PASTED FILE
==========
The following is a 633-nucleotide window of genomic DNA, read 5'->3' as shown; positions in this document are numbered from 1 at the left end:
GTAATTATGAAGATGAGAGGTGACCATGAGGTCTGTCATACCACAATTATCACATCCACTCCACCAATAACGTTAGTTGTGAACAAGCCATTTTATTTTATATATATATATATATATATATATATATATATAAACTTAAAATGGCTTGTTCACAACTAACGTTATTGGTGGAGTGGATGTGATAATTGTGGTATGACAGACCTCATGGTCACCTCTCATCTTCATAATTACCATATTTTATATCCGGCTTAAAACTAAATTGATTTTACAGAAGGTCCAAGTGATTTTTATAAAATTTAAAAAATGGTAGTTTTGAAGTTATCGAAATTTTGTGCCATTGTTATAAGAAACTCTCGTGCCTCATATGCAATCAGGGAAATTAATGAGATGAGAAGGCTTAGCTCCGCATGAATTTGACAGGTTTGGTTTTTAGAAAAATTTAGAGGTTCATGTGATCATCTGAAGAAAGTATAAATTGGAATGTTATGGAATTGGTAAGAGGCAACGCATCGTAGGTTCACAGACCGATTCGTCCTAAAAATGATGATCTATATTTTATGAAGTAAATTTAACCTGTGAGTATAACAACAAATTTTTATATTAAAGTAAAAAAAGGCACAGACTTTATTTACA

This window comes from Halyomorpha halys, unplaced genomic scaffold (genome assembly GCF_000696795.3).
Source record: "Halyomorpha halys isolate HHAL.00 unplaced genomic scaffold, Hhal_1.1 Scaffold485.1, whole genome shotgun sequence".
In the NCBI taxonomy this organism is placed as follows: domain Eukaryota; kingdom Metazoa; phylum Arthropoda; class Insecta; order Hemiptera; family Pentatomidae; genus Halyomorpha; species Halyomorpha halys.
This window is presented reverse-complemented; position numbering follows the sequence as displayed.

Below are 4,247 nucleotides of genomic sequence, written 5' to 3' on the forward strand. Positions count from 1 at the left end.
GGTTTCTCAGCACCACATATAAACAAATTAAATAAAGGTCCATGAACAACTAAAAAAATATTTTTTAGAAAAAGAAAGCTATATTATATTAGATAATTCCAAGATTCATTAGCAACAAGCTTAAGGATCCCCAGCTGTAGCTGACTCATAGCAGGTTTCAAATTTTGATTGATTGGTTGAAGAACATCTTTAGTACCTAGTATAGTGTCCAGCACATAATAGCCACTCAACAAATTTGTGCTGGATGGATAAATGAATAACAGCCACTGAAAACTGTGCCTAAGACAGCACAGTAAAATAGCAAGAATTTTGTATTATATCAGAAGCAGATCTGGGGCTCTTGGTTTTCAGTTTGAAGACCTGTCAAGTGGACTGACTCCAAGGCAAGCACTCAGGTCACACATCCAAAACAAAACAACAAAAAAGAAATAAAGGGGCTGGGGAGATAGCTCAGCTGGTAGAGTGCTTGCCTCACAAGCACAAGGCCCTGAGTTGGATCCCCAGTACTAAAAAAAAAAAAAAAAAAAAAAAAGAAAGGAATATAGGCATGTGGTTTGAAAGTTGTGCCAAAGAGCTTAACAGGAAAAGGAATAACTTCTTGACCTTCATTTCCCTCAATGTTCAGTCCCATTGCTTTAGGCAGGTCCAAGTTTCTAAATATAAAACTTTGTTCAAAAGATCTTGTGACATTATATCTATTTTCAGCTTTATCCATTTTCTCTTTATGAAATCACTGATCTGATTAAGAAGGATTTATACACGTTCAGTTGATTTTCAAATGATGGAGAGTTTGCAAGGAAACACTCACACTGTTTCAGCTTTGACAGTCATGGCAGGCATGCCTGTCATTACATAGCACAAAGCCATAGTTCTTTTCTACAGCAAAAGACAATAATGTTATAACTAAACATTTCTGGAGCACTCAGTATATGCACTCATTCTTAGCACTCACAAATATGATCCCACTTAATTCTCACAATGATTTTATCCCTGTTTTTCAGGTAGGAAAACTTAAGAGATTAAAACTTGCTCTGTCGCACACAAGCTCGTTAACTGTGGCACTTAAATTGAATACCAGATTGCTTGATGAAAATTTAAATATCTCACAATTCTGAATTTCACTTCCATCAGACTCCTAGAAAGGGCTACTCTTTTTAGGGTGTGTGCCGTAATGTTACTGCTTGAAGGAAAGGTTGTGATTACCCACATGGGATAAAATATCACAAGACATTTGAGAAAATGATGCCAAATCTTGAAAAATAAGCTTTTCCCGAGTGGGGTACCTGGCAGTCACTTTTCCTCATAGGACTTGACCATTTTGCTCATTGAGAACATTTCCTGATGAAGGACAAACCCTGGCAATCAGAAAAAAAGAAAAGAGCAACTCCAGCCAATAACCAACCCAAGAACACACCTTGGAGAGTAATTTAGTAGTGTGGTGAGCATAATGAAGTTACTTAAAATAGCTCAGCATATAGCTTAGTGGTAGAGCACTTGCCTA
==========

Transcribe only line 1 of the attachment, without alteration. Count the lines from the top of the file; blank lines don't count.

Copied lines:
The following is a 633-nucleotide window of genomic DNA, read 5'->3' as shown; positions in this document are numbered from 1 at the left end: